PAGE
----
With over 80 per cent of UK farmers currently calving all-year round (AYR), AHDB Dairy analysts Mark Topliff and Chris Gooderham discused the potential benefits of seasonal calving and how to implement them on your farm.
Speaking during a AHDB Dairy seminar the analysts explained AYR calving appears to be the chosen method of dairy farming for the majority of the UK, mainly due to market demands. With milk buyers seeking flat milk profiles all year round, the AYR system is deemed more efficient and adheres to the dominance of the liquid milk market.
In recent years, there has been much discussion about the practicalities of these regimens, with organisations such as AHDB Dairy promoting alternative block calving systems.
“The opportunities of block calving are plentiful”, said Mr Topliff. “In comparison to AYR breeding, block calving allows for better grazed grass utilization and focused seasonal management, which can increase production efficiency. Furthermore, the annual cost of production is much less so there is more potential for savings and larger profit margins.”
However, Mr Topliff did not dismiss the variables which must be considered before making the drastic change. “Farmers must ensure the breed of cow they are using can thrive in the chosen season, as fertility rates are pivotal in the block programme. It is also important to analyse land suitability and location, as well as noting that many milk buyers want a flat milk price and so do not always favour the seasonal producers.”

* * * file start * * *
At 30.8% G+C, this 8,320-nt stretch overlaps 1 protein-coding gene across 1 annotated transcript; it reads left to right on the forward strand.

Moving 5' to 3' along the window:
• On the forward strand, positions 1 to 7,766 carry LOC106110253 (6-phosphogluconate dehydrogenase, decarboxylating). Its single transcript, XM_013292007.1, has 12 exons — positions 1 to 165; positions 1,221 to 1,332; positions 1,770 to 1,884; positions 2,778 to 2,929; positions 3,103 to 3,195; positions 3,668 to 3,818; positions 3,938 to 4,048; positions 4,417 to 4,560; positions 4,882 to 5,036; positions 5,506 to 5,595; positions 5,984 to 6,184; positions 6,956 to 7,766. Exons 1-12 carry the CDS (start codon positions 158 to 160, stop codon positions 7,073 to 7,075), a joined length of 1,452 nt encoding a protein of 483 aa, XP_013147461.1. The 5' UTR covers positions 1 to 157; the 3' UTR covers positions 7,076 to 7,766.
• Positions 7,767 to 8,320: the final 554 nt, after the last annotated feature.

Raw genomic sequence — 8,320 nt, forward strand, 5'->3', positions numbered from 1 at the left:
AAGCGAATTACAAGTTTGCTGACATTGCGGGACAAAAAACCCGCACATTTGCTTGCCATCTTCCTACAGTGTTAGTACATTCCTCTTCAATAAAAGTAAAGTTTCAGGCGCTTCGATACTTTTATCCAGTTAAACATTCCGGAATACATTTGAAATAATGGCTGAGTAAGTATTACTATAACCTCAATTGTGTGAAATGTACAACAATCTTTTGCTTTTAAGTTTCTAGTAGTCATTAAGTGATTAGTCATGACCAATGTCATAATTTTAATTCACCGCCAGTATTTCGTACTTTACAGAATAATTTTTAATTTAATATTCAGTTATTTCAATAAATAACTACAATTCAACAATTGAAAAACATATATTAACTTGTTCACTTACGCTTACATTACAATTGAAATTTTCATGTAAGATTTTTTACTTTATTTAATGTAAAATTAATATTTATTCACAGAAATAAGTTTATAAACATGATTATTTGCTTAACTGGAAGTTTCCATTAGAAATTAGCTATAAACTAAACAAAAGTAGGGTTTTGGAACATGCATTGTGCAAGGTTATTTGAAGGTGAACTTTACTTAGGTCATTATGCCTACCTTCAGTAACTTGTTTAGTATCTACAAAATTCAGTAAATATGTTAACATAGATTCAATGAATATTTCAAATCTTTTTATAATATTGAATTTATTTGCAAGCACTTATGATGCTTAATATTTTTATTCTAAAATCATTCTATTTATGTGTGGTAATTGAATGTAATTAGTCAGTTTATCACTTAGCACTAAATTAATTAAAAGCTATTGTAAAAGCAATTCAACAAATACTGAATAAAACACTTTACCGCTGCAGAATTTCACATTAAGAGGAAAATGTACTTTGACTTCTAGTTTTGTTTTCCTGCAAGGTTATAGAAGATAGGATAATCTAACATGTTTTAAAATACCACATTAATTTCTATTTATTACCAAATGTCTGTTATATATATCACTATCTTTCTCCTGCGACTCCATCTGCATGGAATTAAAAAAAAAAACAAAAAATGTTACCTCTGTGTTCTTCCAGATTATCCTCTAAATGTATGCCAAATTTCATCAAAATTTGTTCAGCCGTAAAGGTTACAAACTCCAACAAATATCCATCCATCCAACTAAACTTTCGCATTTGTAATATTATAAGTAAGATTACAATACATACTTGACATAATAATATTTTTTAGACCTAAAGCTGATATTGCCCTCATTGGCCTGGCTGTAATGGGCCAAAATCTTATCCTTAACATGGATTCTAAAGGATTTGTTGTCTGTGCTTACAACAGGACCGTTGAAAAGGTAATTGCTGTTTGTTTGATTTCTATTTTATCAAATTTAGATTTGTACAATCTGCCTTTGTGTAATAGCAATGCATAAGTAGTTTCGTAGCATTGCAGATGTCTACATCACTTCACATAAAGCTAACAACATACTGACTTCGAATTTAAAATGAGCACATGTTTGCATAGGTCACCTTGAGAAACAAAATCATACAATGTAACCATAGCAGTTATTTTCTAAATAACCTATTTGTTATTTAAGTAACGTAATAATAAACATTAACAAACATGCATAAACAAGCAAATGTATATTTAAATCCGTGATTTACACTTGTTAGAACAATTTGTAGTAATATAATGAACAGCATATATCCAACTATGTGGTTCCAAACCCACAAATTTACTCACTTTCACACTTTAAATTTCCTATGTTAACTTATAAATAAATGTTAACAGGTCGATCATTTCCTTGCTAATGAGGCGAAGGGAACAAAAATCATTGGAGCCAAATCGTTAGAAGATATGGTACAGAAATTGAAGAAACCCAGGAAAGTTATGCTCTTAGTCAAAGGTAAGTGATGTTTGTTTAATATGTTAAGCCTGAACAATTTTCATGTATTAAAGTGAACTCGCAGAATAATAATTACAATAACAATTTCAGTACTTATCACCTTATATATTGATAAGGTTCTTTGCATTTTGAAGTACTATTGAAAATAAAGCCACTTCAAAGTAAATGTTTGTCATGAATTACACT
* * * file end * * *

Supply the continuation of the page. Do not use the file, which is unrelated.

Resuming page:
The switch can have many implications at farm level, lifestyle change being one of the most prominent. The need to be prepared for seasonal peaks suggests that changes to farm infrastructures are inevitable, and so farmers are urged to consider how moving to block calving could impact cash flow and revenue.
With a 500-acre farm and the majority of his herd living off grass, Andrew Mycock of Flagg Hall Farm, Derbyshire, is living proof that transferring to seasonal calving can work for some. The 350 strong Holstein herd is currently being rotated on a 65 hectare (160-acre) grazing platform, and is being kept on an autumn breeding plan.
Mr Mycock says his decision to abandon the AYR format was sparked after the realisation he could make the same profit while inputting much less labour time.
“I joined a grazing discussion forum which enabled me to make the development under the guidance of other seasonal breeders”, says Mr Mycock.
“I made the change gradually, moving to an autumn program, which suited the Holstein breed. It has been a success, the grazing rotation meaning I have managed to reduce the food intake by 70kg per cow. I have also found that I need fewer labourers to maintain and manage the herd.”
“Co-joining farms and creating buddy systems are a definite possibility which can arguably help seasonal production be more profitable”, says Mr Gooderham. “This way of thinking could potentially make the industry more robust”.
Currently, the UK manages to deal with the extra capacity of milk seen in the spring peak, but Mr Gooderham emphasises the country could not cope if all farmers were to use block farming methods.
There is a risk that calf prices would also be affected, as introducing seasonal breeding could affect peak trading times, causing calf prices to fall when market numbers are high.
AHDB recommends that the dairy farmer consider the possibilities of block calving by taking into consideration a multitude of factors, which will be unique to their own farm. While the cost of production could be reduced, the desire for buyers to have access to a continuous flow of milk has a massive impact on many producer’s decisions to calve seasonally.
For more information on the all-year round versus seasonal debate, head to dairy.ahdb.org.uk/d4d or use #Decisions4Dairy on twitter to get involved in the discussion.